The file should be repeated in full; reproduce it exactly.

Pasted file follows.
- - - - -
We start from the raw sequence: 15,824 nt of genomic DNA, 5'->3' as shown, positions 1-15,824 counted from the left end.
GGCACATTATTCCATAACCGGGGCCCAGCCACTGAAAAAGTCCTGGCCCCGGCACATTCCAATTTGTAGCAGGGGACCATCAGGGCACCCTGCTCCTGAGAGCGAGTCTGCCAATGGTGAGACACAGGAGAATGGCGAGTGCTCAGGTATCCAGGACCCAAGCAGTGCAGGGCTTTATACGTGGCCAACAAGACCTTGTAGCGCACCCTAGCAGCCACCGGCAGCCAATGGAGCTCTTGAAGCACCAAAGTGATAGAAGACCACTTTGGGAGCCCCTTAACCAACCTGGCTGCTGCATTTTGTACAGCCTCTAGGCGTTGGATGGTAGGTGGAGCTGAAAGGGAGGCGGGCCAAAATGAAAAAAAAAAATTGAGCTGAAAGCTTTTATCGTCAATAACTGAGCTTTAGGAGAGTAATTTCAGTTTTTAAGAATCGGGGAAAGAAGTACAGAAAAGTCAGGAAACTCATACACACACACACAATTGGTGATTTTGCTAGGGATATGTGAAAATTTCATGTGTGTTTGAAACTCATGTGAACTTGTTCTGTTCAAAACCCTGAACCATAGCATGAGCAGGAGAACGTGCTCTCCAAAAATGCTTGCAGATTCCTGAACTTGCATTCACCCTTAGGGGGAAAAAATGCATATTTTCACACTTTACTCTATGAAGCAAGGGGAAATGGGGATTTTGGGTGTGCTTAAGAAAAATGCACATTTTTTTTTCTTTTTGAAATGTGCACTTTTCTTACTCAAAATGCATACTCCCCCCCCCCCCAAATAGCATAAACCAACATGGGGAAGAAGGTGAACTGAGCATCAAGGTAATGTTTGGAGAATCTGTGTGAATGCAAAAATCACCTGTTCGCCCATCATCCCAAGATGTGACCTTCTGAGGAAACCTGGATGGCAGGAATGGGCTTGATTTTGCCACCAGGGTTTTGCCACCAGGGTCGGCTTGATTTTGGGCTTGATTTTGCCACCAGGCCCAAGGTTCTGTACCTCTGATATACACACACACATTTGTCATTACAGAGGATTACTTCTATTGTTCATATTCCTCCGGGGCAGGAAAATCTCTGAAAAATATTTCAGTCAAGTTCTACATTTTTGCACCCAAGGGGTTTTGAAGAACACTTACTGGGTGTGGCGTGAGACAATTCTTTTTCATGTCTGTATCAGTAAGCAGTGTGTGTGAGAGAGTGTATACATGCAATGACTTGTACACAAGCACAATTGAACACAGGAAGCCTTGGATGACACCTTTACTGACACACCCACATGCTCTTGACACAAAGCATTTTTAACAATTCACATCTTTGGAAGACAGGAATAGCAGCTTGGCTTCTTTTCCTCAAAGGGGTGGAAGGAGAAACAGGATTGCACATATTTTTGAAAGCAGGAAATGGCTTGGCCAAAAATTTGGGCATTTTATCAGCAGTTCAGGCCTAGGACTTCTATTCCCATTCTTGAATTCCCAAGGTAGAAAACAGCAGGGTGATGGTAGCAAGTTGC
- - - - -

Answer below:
We start from the raw sequence: 15,824 nt of genomic DNA, 5'->3' as shown, positions 1-15,824 counted from the left end.
GGCACATTATTCCATAACCGGGGCCCAGCCACTGAAAAAGTCCTGGCCCCGGCACATTCCAATTTGTAGCAGGGGACCATCAGGGCACCCTGCTCCTGAGAGCGAGTCTGCCAATGGTGAGACACAGGAGAATGGCGAGTGCTCAGGTATCCAGGACCCAAGCAGTGCAGGGCTTTATACGTGGCCAACAAGACCTTGTAGCGCACCCTAGCAGCCACCGGCAGCCAATGGAGCTCTTGAAGCACCAAAGTGATAGAAGACCACTTTGGGAGCCCCTTAACCAACCTGGCTGCTGCATTTTGTACAGCCTCTAGGCGTTGGATGGTAGGTGGAGCTGAAAGGGAGGCGGGCCAAAATGAAAAAAAAAAATTGAGCTGAAAGCTTTTATCGTCAATAACTGAGCTTTAGGAGAGTAATTTCAGTTTTTAAGAATCGGGGAAAGAAGTACAGAAAAGTCAGGAAACTCATACACACACACACAATTGGTGATTTTGCTAGGGATATGTGAAAATTTCATGTGTGTTTGAAACTCATGTGAACTTGTTCTGTTCAAAACCCTGAACCATAGCATGAGCAGGAGAACGTGCTCTCCAAAAATGCTTGCAGATTCCTGAACTTGCATTCACCCTTAGGGGGAAAAAATGCATATTTTCACACTTTACTCTATGAAGCAAGGGGAAATGGGGATTTTGGGTGTGCTTAAGAAAAATGCACATTTTTTTTTCTTTTTGAAATGTGCACTTTTCTTACTCAAAATGCATACTCCCCCCCCCCCCAAATAGCATAAACCAACATGGGGAAGAAGGTGAACTGAGCATCAAGGTAATGTTTGGAGAATCTGTGTGAATGCAAAAATCACCTGTTCGCCCATCATCCCAAGATGTGACCTTCTGAGGAAACCTGGATGGCAGGAATGGGCTTGATTTTGCCACCAGGGTTTTGCCACCAGGGTCGGCTTGATTTTGGGCTTGATTTTGCCACCAGGCCCAAGGTTCTGTACCTCTGATATACACACACACATTTGTCATTACAGAGGATTACTTCTATTGTTCATATTCCTCCGGGGCAGGAAAATCTCTGAAAAATATTTCAGTCAAGTTCTACATTTTTGCACCCAAGGGGTTTTGAAGAACACTTACTGGGTGTGGCGTGAGACAATTCTTTTTCATGTCTGTATCAGTAAGCAGTGTGTGTGAGAGAGTGTATACATGCAATGACTTGTACACAAGCACAATTGAACACAGGAAGCCTTGGATGACACCTTTACTGACACACCCACATGCTCTTGACACAAAGCATTTTTAACAATTCACATCTTTGGAAGACAGGAATAGCAGCTTGGCTTCTTTTCCTCAAAGGGGTGGAAGGAGAAACAGGATTGCACATATTTTTGAAAGCAGGAAATGGCTTGGCCAAAAATTTGGGCATTTTATCAGCAGTTCAGGCCTAGGACTTCTATTCCCATTCTTGAATTCCCAAGGTAGAAAACAGCAGGGTGATGGTAGCAAGTTGC